Although for a long period of time having been a police officer was considered to be an advantage for the applicant in CSI, the status quo tends to be counter-intuitive on this matter. Not every police agency needs a full time CSI to solve the cases and the ones able to hire one are going to opt for the best educated candidate and train him the practical skills during the on-the-job period of accommodation. This way, the crime scene investigator is going to have both theoretical expertise and practical skills to proficiently perform the job on field. Therefore, the best solution is preparing to fulfill the academic criteria in order to be eligible for the job.
In order to better understand whether or not CSI is a suitable job, the applicant has to look over the job description and analyze the kind of activities he will be performing in the field, where such an investigation specialist spends most of the time. Among the first job responsibilities and activities the ones worth mentioning are securing the crime scene, taking detailed measurements, sketching and diagramming the scene, taking photographs (that have to be scientifically accurate and ready to be used in court, if the situation asks for it), documenting the evidence found at the crime scene (on indicators such as nature or location), packaging and labeling the evidence to be transferred in the lab, attending and photographing autopsies. Another important quality of the CSI is not only being good at the practical work, but having excellent both oral and written communication skills, useful in testifying in court or writing reports detailing evidence collection procedures and the conclusions of investigations. Since attention to detail was one of the first things to be accomplished, maintaining equipment and restocking portable evidence collection kits is also part of the job description and requires delicacy in using it.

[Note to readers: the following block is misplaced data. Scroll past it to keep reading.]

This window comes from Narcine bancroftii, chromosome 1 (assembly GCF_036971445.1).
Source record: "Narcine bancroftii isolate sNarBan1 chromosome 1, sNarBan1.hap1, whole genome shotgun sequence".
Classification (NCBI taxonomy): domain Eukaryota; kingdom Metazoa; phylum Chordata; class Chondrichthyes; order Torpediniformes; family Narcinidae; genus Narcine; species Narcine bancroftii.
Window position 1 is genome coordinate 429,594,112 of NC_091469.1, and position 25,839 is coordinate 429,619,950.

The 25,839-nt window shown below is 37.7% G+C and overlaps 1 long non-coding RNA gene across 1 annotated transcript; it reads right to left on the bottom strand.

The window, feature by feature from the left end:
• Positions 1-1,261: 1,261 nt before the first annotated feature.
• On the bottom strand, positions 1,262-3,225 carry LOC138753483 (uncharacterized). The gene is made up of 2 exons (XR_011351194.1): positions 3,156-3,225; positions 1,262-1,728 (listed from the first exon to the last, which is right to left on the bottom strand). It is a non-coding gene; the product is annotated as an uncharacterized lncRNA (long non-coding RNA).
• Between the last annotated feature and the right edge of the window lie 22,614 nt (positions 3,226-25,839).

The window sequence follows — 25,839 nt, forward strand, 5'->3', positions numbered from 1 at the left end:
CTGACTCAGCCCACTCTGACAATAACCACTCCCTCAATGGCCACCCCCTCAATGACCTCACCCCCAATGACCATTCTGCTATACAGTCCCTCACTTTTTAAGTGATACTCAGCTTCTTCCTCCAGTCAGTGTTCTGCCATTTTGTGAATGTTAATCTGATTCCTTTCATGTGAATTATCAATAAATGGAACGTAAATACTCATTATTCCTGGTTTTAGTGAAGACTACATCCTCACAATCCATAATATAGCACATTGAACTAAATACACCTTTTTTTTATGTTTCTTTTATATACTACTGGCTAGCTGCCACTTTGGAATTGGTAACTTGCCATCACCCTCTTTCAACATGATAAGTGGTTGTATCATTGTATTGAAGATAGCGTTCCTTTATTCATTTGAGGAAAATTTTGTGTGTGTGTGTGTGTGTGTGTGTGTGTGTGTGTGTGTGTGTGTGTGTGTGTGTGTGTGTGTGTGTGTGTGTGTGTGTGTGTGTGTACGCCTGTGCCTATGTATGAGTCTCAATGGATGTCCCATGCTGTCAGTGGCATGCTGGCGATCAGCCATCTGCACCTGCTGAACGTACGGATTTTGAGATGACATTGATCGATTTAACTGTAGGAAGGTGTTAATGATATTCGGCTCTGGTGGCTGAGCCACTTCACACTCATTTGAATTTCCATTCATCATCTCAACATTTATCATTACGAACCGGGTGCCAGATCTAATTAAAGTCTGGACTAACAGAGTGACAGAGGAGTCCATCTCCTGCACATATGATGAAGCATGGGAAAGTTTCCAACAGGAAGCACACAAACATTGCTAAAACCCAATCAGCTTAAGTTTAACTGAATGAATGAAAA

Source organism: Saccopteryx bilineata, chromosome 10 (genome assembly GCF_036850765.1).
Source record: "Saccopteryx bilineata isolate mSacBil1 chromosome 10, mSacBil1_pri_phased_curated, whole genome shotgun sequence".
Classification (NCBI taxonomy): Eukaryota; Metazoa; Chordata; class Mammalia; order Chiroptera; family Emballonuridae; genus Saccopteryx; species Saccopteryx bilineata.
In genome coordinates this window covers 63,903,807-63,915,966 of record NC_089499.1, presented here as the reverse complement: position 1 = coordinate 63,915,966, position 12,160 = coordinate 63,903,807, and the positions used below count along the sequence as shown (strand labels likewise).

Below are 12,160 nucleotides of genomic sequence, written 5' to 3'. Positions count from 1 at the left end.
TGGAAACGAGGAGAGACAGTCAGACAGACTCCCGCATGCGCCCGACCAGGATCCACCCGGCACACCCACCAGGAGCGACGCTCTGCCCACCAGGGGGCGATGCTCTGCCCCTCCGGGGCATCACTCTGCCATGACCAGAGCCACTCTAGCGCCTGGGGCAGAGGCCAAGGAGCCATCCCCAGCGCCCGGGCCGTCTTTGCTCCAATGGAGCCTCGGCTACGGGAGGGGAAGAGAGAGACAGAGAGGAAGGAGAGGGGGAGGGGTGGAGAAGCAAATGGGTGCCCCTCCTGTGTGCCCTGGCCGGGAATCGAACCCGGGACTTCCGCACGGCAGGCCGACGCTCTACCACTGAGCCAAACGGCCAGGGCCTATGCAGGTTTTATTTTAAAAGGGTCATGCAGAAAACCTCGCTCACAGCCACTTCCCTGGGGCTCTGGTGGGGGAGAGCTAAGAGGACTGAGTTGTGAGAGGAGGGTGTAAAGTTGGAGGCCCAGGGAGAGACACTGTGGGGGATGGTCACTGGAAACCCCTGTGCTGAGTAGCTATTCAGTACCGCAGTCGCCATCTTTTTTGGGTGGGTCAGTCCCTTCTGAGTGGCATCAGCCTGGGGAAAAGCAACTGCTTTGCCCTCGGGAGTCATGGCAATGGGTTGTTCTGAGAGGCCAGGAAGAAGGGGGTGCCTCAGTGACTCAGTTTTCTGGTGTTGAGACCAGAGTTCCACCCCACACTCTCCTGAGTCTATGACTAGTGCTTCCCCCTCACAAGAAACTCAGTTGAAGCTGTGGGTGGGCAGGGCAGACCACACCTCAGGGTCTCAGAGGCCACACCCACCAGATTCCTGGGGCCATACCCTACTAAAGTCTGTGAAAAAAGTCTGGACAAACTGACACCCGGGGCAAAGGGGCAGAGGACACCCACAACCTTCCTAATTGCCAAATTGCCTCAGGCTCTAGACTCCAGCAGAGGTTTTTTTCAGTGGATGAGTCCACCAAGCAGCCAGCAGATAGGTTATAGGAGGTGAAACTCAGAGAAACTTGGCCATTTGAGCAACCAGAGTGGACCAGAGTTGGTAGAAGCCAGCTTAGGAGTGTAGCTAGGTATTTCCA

Although the job is highly stressful and requires a competitive employee, the advantages of rewarding payment stand. Some of the recently opened job positions in the United States of America have an encouraging scale of payment. A Crime Scene Investigator gets to be payed $46,164 to $56,523 per year, which is very motivating for anyone who wishes to make a career.
Two of the most important bibles of the field that have to be read by any student who wants to become a trainee in a Crime Scene Investigation team are Crime Scene & Evidence Photographer’s Guide by Steven Staggs, written in 2005 and Introduction to Fingerprint Comparisonby Gary W. Jones, written in 2000.
There are more job positions for which a future CSI can apply and the most significant ones (also internationally accredited as full time jobs with education, monetary gratification and practical skills) are Crime Scene Investigator, Crime Scene Photographer, Forensic Technician, Latent Evidence Technician, Ballistics Expert.